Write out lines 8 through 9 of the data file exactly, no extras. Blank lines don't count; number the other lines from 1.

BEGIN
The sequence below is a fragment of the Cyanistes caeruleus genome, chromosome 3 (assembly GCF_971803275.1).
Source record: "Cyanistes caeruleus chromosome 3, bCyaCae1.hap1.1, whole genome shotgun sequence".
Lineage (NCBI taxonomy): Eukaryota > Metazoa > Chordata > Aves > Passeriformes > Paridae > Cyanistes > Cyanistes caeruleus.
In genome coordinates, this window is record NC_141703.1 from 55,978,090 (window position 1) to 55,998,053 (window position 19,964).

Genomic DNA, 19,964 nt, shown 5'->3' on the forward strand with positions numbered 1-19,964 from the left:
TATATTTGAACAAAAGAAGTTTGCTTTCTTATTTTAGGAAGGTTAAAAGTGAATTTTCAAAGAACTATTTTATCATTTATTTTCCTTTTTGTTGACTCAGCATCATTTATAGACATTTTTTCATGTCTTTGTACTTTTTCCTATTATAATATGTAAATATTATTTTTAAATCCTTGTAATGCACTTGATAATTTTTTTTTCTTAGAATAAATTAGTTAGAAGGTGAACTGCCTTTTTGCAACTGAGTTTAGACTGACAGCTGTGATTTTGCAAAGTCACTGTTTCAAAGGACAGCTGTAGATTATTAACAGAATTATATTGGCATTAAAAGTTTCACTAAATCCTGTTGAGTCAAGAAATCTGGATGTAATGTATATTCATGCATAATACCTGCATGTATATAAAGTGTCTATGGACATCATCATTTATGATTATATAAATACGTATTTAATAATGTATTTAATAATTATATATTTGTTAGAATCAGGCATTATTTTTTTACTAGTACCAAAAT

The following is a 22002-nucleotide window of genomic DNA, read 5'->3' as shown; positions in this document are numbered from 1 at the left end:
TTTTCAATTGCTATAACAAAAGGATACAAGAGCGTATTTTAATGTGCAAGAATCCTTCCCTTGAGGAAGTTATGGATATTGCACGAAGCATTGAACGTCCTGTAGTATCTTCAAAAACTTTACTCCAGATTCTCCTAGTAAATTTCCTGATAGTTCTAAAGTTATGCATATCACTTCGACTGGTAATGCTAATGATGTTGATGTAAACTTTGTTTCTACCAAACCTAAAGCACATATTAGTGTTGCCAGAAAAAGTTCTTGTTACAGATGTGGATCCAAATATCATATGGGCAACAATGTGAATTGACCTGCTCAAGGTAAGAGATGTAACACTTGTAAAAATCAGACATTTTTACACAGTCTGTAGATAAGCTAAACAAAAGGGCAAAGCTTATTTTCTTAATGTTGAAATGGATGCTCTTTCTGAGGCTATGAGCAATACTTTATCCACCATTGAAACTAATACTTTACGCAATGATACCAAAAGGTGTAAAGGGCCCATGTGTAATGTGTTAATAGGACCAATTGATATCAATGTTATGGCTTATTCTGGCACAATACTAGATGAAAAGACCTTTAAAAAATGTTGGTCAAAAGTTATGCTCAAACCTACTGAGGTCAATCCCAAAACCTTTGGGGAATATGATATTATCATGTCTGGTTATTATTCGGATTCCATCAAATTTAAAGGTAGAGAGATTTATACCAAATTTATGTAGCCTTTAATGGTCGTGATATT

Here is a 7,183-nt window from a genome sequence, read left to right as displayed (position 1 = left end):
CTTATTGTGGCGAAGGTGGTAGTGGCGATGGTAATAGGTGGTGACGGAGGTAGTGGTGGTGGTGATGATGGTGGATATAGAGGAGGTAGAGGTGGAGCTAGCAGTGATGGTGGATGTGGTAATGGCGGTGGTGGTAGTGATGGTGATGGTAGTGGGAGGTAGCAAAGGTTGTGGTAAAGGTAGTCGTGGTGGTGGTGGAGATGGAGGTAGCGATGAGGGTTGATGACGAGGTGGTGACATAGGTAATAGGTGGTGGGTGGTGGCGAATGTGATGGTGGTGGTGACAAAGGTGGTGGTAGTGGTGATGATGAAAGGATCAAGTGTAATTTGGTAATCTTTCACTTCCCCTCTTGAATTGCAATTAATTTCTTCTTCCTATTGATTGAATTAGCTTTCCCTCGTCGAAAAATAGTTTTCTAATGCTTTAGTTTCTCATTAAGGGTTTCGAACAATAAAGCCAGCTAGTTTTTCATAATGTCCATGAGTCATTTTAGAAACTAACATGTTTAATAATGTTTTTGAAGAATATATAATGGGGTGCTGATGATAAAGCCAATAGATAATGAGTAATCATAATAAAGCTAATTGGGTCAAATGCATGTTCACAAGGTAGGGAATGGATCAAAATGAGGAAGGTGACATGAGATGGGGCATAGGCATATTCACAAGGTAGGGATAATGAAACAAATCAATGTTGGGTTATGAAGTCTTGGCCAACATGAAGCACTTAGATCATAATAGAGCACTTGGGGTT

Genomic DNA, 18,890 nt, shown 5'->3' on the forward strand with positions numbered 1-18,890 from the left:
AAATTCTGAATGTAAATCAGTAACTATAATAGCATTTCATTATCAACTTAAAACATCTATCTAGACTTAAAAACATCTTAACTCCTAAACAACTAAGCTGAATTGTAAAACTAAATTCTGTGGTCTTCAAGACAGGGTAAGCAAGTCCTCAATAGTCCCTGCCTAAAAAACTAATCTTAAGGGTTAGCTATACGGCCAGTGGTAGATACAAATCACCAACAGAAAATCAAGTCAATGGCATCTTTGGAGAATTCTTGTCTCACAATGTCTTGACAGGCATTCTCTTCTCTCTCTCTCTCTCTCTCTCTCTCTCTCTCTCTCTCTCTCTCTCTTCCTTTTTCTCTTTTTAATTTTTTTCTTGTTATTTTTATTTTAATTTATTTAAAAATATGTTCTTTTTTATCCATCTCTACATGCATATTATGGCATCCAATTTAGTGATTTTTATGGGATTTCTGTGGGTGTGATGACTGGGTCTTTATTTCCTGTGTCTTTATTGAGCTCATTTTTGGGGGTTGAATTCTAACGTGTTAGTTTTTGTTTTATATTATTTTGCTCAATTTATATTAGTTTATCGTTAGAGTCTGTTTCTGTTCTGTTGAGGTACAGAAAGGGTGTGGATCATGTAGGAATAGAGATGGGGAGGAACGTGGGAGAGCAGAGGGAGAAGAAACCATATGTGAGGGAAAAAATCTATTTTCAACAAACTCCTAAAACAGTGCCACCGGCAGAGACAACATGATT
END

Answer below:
TTTTCAATTGCTATAACAAAAGGATACAAGAGCGTATTTTAATGTGCAAGAATCCTTCCCTTGAGGAAGTTATGGATATTGCACGAAGCATTGAACGTCCTGTAGTATCTTCAAAAACTTTACTCCAGATTCTCCTAGTAAATTTCCTGATAGTTCTAAAGTTATGCATATCACTTCGACTGGTAATGCTAATGATGTTGATGTAAACTTTGTTTCTACCAAACCTAAAGCACATATTAGTGTTGCCAGAAAAAGTTCTTGTTACAGATGTGGATCCAAATATCATATGGGCAACAATGTGAATTGACCTGCTCAAGGTAAGAGATGTAACACTTGTAAAAATCAGACATTTTTACACAGTCTGTAGATAAGCTAAACAAAAGGGCAAAGCTTATTTTCTTAATGTTGAAATGGATGCTCTTTCTGAGGCTATGAGCAATACTTTATCCACCATTGAAACTAATACTTTACGCAATGATACCAAAAGGTGTAAAGGGCCCATGTGTAATGTGTTAATAGGACCAATTGATATCAATGTTATGGCTTATTCTGGCACAATACTAGATGAAAAGACCTTTAAAAAATGTTGGTCAAAAGTTATGCTCAAACCTACTGAGGTCAATCCCAAAACCTTTGGGGAATATGATATTATCATGTCTGGTTATTATTCGGATTCCATCAAATTTAAAGGTAGAGAGATTTATACCAAATTTATGTAGCCTTTAATGGTCGTGATATT

Here is a 7,183-nt window from a genome sequence, read left to right as displayed (position 1 = left end):